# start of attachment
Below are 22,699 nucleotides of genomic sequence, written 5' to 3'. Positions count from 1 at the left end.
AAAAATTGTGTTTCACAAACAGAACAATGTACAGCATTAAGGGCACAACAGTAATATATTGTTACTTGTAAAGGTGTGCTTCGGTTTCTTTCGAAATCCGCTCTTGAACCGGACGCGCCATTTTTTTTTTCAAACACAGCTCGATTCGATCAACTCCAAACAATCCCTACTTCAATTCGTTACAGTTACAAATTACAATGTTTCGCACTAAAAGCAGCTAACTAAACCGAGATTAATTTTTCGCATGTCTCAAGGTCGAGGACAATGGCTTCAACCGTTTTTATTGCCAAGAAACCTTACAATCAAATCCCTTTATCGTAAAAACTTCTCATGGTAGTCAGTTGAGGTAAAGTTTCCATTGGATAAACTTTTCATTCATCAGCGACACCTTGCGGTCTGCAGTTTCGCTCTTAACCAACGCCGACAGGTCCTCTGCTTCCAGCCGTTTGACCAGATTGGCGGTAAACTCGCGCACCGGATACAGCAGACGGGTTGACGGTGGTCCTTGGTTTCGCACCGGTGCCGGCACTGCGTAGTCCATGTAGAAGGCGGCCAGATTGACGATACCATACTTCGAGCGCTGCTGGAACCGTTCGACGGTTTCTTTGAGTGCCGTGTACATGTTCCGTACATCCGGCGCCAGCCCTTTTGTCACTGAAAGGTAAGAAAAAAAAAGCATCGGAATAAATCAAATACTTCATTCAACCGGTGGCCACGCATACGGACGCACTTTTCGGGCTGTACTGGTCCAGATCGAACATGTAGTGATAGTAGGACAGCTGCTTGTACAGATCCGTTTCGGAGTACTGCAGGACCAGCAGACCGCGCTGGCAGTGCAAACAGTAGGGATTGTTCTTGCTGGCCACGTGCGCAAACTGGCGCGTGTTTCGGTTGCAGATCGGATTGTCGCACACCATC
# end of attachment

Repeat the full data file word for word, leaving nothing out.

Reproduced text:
Below are 22,699 nucleotides of genomic sequence, written 5' to 3'. Positions count from 1 at the left end.
AAAAATTGTGTTTCACAAACAGAACAATGTACAGCATTAAGGGCACAACAGTAATATATTGTTACTTGTAAAGGTGTGCTTCGGTTTCTTTCGAAATCCGCTCTTGAACCGGACGCGCCATTTTTTTTTTCAAACACAGCTCGATTCGATCAACTCCAAACAATCCCTACTTCAATTCGTTACAGTTACAAATTACAATGTTTCGCACTAAAAGCAGCTAACTAAACCGAGATTAATTTTTCGCATGTCTCAAGGTCGAGGACAATGGCTTCAACCGTTTTTATTGCCAAGAAACCTTACAATCAAATCCCTTTATCGTAAAAACTTCTCATGGTAGTCAGTTGAGGTAAAGTTTCCATTGGATAAACTTTTCATTCATCAGCGACACCTTGCGGTCTGCAGTTTCGCTCTTAACCAACGCCGACAGGTCCTCTGCTTCCAGCCGTTTGACCAGATTGGCGGTAAACTCGCGCACCGGATACAGCAGACGGGTTGACGGTGGTCCTTGGTTTCGCACCGGTGCCGGCACTGCGTAGTCCATGTAGAAGGCGGCCAGATTGACGATACCATACTTCGAGCGCTGCTGGAACCGTTCGACGGTTTCTTTGAGTGCCGTGTACATGTTCCGTACATCCGGCGCCAGCCCTTTTGTCACTGAAAGGTAAGAAAAAAAAAGCATCGGAATAAATCAAATACTTCATTCAACCGGTGGCCACGCATACGGACGCACTTTTCGGGCTGTACTGGTCCAGATCGAACATGTAGTGATAGTAGGACAGCTGCTTGTACAGATCCGTTTCGGAGTACTGCAGGACCAGCAGACCGCGCTGGCAGTGCAAACAGTAGGGATTGTTCTTGCTGGCCACGTGCGCAAACTGGCGCGTGTTTCGGTTGCAGATCGGATTGTCGCACACCATC